California State University, Northridge has a bold vision for the future of our campus, and the community beyond. The University has pledged to achieve climate neutrality by the year 2040, and has implemented both a Climate Action Plan and Sustainability Plan to ensure that sustainability is achieved through planning and policy decisions, capital project development and campus operations.
CSUN's Climate Commitment
Soon after her arrival at CSUN, President Harrison, an early signatory of the American College and University Presidents’ Climate Commitment (ACUPCC) in her tenure at CSUMB, established sustainability as a priority for CSUN. On March 11, 2013, she signed the ACUPCC on behalf of CSUN, asserting that the university will exercise leadership by modeling ways to minimize greenhouse gas emissions and by educating graduates with knowledge that will help to achieve climate neutrality.
As a part of CSUN's Climate Commitment the University developed a Climate Action Plan to achieve 1990 greenhouse gas levels by 2020 and net zero emissions (carbon neutrality) by 2040. This significantly exceeds the target set by the CSU Chancellor’s Office to reduce Scope 1 and 2 emissions to 80% below 1990 levels by 2040. This document defines a path to achieving these goals and describes the strategies which will be employed.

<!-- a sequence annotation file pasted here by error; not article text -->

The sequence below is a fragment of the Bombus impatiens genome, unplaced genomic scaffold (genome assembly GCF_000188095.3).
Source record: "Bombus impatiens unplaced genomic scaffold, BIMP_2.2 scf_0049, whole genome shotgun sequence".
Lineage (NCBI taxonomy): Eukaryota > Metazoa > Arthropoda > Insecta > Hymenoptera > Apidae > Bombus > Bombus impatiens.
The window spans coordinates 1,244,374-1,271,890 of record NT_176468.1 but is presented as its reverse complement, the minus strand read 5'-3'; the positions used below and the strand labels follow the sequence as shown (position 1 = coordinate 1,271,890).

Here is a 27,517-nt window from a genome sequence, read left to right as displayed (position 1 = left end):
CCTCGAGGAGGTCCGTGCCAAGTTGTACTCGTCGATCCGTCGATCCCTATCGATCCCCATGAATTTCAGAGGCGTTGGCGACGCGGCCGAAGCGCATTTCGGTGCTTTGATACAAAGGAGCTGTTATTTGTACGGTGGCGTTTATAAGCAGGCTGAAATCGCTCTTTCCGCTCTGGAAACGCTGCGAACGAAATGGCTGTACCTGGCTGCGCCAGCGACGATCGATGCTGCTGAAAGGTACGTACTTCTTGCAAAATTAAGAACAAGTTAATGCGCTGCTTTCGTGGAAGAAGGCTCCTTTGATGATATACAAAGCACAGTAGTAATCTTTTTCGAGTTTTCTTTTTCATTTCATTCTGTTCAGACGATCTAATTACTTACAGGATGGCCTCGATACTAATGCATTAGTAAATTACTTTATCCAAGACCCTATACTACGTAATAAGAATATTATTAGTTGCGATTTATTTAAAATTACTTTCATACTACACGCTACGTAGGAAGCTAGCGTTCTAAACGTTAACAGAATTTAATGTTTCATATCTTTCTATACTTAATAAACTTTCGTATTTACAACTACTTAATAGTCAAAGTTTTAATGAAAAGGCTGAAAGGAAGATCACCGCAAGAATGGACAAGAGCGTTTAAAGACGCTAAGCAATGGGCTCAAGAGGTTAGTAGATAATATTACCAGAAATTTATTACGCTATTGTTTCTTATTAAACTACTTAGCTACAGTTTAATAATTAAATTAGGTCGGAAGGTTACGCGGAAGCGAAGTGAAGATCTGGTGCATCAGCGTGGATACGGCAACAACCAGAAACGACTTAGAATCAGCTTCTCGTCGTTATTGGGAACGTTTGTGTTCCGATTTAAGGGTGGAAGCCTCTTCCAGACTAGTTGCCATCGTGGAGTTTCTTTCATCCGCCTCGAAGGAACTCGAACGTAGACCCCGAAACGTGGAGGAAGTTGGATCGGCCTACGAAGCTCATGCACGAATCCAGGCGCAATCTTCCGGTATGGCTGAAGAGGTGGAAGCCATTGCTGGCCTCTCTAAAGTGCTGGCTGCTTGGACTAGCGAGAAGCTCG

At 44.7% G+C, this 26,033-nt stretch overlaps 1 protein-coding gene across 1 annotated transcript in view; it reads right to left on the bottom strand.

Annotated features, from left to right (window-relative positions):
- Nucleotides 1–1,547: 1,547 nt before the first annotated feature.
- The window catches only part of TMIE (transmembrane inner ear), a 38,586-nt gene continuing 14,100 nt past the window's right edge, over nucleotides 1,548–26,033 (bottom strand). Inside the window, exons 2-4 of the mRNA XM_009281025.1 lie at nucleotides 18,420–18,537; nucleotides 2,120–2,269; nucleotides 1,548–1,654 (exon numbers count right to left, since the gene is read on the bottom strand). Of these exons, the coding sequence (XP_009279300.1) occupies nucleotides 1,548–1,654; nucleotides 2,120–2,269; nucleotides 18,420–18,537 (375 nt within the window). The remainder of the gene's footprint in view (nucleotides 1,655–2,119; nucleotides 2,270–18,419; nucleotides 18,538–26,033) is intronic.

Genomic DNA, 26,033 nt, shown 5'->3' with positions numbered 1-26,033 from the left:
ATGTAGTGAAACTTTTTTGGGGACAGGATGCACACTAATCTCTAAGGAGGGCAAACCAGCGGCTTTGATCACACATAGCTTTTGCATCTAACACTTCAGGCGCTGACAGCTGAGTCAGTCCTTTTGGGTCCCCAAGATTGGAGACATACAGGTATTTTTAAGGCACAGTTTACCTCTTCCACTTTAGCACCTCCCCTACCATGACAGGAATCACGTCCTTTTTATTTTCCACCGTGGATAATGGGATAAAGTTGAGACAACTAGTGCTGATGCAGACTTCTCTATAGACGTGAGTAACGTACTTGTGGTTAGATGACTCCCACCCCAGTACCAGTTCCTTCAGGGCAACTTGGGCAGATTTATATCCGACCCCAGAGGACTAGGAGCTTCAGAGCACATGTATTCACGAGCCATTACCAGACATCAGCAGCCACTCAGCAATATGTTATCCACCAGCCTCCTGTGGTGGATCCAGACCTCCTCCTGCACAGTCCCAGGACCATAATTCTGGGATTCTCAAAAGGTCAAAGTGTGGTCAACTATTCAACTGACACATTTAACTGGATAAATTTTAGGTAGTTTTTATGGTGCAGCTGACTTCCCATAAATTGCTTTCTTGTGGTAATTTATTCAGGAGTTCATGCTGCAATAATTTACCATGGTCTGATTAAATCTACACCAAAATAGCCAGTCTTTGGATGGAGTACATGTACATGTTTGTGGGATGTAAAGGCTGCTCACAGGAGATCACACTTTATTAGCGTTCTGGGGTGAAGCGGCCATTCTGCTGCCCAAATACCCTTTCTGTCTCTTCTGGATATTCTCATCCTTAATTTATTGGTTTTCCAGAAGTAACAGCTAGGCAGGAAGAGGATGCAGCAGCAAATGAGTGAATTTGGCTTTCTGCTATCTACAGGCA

In meeting the goal to become carbon neutral by 2040, the following intermediate milestones have been established.
- Reduce commuting carbon footprint to below 1990 levels by 2020
- Reduce total GHG emissions to below 1990 levels by 2020
- Reduce Scope 1 and 2 GHG emission levels to 50% below 1990 levels by 2030
- Reduce Scope 1 and 2 GHG emission levels to 80% below 1990 levels by 2035
- Reduce Scope 3 GHG emission levels to 50% below 1990 levels by 2035
Greenhouse gases are commonly measured in three different categories, or scopes, and each scope includes emissions from different sources.
Emissions from sources that are owned or controlled by the university. These include onsite natural gas usage for heat and hot water, fleet fuels for vehicles and equipment, and refrigerants.
Emissions resulting from the generation of electricity, steam or hot water purchased by the university.
Emissions from sources not owned or directly controlled by the university, but related to university operations. This includes student and employee commuting and university-funded travel.
The other aspect of CSUN's commitment to climate neutrality is a resilience assessment, which identifies the major climate-related hazards that could threaten the campus and community in coming years. The assessment process was undertaken by a group of graduate Urban Planning students, and engaged both campus and community stakeholders to design strategies that mitigate these hazards, making the region more resistant to the social, economic and environmental impacts of climate change.